.At "its front free end 43. the bar or mandrel 26 shown in Figure 6 is of such a configuration that the free end 43 (end face of the bar 26) can form the inside contour of a tube head 11. In that case, the projection portion 44 forms the through-flow opening of the outlet or nozzle of the tube head 11 while the inclined portion 43 adjoining same forms the inside surface of the shoulder of the tube head 11.
The process according to the invention takes place in the following fashion in the apparatus as described hereinbefore by way of example.
Disposed in a horizontal position, the bar or mandrel 26 is firstly loaded with a tube body portion 10 by a loading device (not shown), the loading operation involving the body portion 10 being pushed onto the bar 26. The body portion 10 is pushed onto the bar 26 until the end face 43 of the bar 26 remains free, that is to say a free end of the body portion 10 coincides with the transition of the surface 45 to the outer periphery of the bar 26. After the bar 26 is loaded, a heat barrier 18 1s put onto the end face 43 of the bar 26 by means of a further loading device (not shown). Heat barriers 18 may each be of one of the configurations described and illustrated in Figures 1 to 5, That two-part loading procedure may also take place 1n the reverse sequence, After the bar 26 has been loaded with the tube body portion 10 and the barrier 18. the bar 26 is pivoted into a vertical position and introduced into the die or female mould portion 27. that is to say into the mould cavity 25 in the die 27. Before the pivotal movement and introduction of the bar 26 into the die 27. the die 27 is loaded with a portion of plasticised plastic material. for example
polyethylene. The amount of that portion of material is such as to correspond to the overall volume of a head 11. During the operation of introducing the bar 26 into the mould cavity 25. the head 11 is press-shaped by the contour of the mould cavity 25 and 25a (outward side of the head) and the end face 43 with barrier 18 applied thereto (inward side of the head), with the application of heat and pressure, while at the same time, that is to say during the operation of shaping the head 11. the body port 1 on 10 is fused to the head 11. After the forming and fusing (connecting) operations have been effected, a cooling step is effected to solidify the head 10 and the welded seam between the head 10 and the body portion 11. During the forming step, the connecting step and the cooling step, there is a heat flow from a higher heat level (generally that of the die 27) to a lower heat level (that of the bar 26) which is restricted by the barriers to such an extent as to avoid streaks or run-marks, colour defects and defective welds. In that respect, it is sufficient if the flow of heat is limited for a short period of time, preferably during the shaping procedure and the operation of fusing the body portion 10 into the head 11. After cooling of the tube, that is to say the head 11 formed on the tube body portion, the bar 26 is moved vertically out of the die 27 and pivoted into the horizontal position and the finished tube is removed from the bar 26 by a removal device (not shown).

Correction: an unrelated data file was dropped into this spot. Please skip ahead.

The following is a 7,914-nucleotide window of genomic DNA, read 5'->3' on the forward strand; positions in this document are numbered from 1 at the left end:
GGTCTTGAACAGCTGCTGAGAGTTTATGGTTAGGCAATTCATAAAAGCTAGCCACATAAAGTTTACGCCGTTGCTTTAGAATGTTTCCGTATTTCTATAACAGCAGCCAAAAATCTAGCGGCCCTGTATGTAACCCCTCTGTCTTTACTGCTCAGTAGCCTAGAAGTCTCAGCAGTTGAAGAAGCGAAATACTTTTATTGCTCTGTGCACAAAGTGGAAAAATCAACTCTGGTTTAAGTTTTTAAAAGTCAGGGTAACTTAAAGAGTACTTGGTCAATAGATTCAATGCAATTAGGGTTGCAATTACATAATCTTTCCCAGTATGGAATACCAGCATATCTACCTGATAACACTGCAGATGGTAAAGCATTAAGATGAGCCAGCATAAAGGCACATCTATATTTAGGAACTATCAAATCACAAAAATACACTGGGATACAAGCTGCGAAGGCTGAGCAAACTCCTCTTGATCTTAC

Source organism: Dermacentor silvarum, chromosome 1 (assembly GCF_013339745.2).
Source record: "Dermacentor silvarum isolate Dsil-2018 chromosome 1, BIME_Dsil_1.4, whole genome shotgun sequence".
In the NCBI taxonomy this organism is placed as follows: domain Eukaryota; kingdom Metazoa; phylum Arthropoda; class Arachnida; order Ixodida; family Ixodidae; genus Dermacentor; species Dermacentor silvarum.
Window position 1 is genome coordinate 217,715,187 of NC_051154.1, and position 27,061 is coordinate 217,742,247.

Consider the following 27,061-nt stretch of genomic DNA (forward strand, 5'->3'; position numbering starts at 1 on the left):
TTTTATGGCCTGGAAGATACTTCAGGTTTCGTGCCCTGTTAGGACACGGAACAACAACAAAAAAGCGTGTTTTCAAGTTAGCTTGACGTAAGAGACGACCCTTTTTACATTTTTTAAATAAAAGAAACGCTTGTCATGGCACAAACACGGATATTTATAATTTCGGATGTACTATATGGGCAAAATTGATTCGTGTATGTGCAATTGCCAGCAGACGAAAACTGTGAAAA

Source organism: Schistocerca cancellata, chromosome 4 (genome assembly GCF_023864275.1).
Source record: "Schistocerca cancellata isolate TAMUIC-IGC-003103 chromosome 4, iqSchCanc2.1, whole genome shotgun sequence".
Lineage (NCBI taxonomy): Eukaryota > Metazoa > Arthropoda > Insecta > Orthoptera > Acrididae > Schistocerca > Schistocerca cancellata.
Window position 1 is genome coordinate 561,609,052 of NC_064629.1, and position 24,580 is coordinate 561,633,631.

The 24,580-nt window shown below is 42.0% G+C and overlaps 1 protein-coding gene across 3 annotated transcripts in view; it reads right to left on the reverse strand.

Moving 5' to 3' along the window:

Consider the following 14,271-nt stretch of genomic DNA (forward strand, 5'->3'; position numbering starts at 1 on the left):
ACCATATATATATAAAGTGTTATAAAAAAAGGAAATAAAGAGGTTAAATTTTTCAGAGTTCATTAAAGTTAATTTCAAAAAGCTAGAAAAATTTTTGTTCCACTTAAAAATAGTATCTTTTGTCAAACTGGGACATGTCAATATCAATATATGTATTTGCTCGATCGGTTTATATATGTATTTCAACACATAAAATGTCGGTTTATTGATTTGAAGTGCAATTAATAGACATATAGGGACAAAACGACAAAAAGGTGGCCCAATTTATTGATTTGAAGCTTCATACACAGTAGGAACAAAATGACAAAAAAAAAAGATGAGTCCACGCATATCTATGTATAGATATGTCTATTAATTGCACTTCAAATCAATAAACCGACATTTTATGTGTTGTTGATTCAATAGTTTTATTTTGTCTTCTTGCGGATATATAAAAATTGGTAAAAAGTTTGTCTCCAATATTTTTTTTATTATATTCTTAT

As described hereinbefore the process according to the invention is a 1 so effected i n conjunction with formation of the head by means of injection moulding. With that method of producing the head, the male mould portion and the female mould portion form the head-forming mould cavity into which liquid plastic material is injected under pressure. During the injection step, the tube body portion is connected to the head as it is being formed. The plastic material (for example polyethylene) is injected in a liquid condition, that is to say in a hot condition, into the female mould portion and the male mould portion with the tube body portion carried thereon. In this case also there are the problems of streaks and run-
marks, discoloration and defective welds, which are avoided if the heat flux is throttled by means of a heat barrier.
Defects of the above-described kind also occur when providing a tube body portion with a prefabricated tube head, 1f the tube body portion is connected to the prefabricated tube head by means of heating one or both components involved in the connection. When using that method of tube production. It has also been found advantageous to arrange a heat barrier between the end face of the bar and the inside surface of the prefabricated head, to suppress the above-indicated manufacturing defects.
Arrangements of heat barriers dunng the procedure for attaching a head (finished heads) and during the procedure for forming a head on the tube body portion (injection moulding or press shaping) were illustrated hereinbefore. When attaching the head to the tube body portion, the heat barrier means can be applied to the bar or mandrel or put into the tube shoulder, before the body portion and the head of the tube are connected together. It may be desirable, during the procedure for injection moulding a head to give the finished head on the tube, to inject a heat barrier for example on the inward side of the head, or to provide a finished head with a heat barrier by insertion thereof.